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Xcel CEO — Retiring U.S. coal fleet is ‘just a matter of time’

Xcel Colorado submitted a proposal to state regulators on Wednesday to retire a pair of coal units – Comanche Units 1 and 2 in Pueblo, each about a decade early. The two plants are capable of producing a combined 660 MW of coal-fired generation.

The two plants represent about one-third of Xcel Colorado’s remaining coal fleet. Under the proposal, the retirement of the two fossil-fuel plants would coincide with adding over 1.8 GW of renewables – solar and wind, along with 275 megawatts of battery storage, and 383 megawatts of existing natural gas assets.

Ben Fowke, president, chairman, and CEO of Xcel Energy, Xcel Colorado’s parent company, let the cat-out-of-the-bag at the EEI Annual Convention in San Diego, shortly before the official announcement of the clean energy plan


“We have plans in Colorado…that will have us at a 60 percent carbon reduction and 55 percent renewable energy by 2026,” he said, adding, “at no incremental cost.” At Xcel Energy’s Midwest utilities, “we think we can achieve even more sensational carbon reduction goals,” Fowke said. “We’d like to talk about carbon-free energy by 2030 at 85 percent.”

Wind Power Monthly reports that Alice Jackson, president of Xcel Energy Colorado, said: “Our recommended plan secures long-term and low-cost renewable power, stimulates economic development in rural Colorado, and substantially reduces greenhouse gas emissions — all at a saving to customers.”

New wind farms in Colorado
In its proposal to state regulators, Xcel would retain 27 percent of the new renewable assets — or 500MW of the wind power installations.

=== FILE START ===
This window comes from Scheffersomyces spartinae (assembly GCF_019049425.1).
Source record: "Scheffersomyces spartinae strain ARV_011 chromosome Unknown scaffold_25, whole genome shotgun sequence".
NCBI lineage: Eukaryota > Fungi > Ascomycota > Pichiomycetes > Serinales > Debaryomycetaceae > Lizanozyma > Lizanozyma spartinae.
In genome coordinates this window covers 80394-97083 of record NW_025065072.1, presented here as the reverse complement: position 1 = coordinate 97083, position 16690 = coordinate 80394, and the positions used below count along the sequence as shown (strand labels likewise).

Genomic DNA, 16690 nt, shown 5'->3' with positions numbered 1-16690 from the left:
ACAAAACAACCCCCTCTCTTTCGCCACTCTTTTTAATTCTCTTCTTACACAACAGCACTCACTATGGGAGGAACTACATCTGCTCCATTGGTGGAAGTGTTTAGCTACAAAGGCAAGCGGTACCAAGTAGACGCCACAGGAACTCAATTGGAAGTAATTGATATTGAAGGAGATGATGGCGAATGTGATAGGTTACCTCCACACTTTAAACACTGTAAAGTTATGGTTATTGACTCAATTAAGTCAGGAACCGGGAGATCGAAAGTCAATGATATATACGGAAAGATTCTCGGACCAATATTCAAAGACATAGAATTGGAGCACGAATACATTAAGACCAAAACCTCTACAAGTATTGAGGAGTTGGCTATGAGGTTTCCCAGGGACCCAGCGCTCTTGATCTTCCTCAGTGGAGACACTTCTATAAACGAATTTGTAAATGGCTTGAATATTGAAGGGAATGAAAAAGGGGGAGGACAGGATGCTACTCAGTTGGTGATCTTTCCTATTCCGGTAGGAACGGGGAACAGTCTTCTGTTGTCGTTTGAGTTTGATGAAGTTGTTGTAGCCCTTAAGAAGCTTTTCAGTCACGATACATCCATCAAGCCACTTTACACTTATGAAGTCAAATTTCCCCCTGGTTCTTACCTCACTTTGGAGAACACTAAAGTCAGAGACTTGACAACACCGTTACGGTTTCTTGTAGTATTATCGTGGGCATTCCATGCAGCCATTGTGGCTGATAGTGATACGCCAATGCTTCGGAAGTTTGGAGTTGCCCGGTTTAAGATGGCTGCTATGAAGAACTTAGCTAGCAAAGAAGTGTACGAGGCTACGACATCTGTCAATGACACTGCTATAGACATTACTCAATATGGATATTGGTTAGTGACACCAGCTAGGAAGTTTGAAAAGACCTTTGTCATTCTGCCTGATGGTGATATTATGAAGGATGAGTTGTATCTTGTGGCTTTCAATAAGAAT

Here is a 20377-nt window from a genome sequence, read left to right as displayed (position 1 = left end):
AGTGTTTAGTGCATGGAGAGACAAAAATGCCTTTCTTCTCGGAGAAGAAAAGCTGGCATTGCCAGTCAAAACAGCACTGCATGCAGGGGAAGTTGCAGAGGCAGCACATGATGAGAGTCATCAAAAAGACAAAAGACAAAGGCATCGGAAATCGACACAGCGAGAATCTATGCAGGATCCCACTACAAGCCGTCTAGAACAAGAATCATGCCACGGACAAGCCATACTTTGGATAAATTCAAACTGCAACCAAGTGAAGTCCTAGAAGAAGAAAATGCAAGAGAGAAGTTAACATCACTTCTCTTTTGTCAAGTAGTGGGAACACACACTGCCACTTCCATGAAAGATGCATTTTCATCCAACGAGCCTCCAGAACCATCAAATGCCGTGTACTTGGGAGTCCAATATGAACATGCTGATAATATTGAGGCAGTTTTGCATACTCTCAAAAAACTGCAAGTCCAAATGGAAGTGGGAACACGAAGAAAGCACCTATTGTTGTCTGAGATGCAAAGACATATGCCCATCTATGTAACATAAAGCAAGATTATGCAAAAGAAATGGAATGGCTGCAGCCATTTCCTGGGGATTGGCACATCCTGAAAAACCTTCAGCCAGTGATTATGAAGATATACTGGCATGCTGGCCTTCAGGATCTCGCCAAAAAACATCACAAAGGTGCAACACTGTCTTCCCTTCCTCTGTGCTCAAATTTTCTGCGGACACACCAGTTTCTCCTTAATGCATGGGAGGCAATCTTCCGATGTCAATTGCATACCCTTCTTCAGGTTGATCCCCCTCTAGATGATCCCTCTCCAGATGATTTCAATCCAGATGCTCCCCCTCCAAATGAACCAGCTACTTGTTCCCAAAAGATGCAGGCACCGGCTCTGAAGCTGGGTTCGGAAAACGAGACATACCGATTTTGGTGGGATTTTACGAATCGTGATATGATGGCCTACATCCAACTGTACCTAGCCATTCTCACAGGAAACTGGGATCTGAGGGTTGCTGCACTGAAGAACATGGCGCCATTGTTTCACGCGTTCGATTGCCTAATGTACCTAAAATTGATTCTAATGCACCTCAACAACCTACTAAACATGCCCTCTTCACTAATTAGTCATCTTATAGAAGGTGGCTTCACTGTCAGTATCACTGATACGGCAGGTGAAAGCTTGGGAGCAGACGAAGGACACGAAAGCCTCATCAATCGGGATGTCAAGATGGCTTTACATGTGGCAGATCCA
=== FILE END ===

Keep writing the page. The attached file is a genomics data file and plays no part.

The new wind farms would be located in the north and east of Colorado, while about 500MW of the planned solar additions and 225MW of battery storage plants would be in the south of the state, with the rest located in the north and west.

Xcel also confirmed the additional 1.1GW wind power expansion does not include its 600MW Rush Creek project, currently being built in eastern Colorado.

Coal is on the way out
With a major expansion of renewable energy projects, Fowke said it is important the company continues to maintain their Midwestern nuclear power plants. He also added that he supports “much if not all” of what Exelon CEO Chris Crane had to say about nuclear power.

“I will tell you, it’s not a matter of if we’re going to retire our coal fleet in this nation, it’s just a matter of when,” Fowke said.

Fowke said that with Xcel’s clean energy plan, the utility will invest $2.5 billion across eight counties in Colorado. This is expected to achieve customer savings of approximately $215 million on a “net present value basis, relative to the business-as-usual plan.”

He cited several favorable economic factors in the company’s decision to go forward with its clean energy plan, including the large pool of low-cost renewable bids, transmission access due to early coal plant retirements, and low-cost battery and gas bids.

The Comanche Generating Station  located just east of Pueblo  Colorado. The plant is owned by Xcel E...

The Comanche Generating Station, located just east of Pueblo, Colorado. The plant is owned by Xcel Energy. Its three units are coal-fired.
Jeffrey Beall (CC BY 3.0)


As utilities turn more and more to clean energy, Fowke noted that more and more communities are setting goals of 100 percent renewable energy. He says this is the wave of the future, and it won’t be easy.

“We are making an enormous transition and renewables will play a big role in that,” said Fowke. “But to me, it’s not just renewables. The endgame is carbon reduction in the most affordable, pragmatic way possible.”

For Fowke and Xcel, the most pragmatic way is to retire coal-fired power plants while hanging on to natural gas and nuclear plants, at least for a while longer. “We are never going to sacrifice reliability and affordability, and a lot of times infrastructure trails transformations,” Fowke said. “So we have to be careful with that.”

Written By

Karen Graham is Digital Journal's Editor-at-Large for environmental news. Karen's view of what is happening in our world is colored by her love of history and how the past influences events taking place today. Her belief in man's part in the care of the planet and our environment has led her to focus on the need for action in dealing with climate change. It was said by Geoffrey C. Ward, "Journalism is merely history's first draft." Everyone who writes about what is happening today is indeed, writing a small part of our history.

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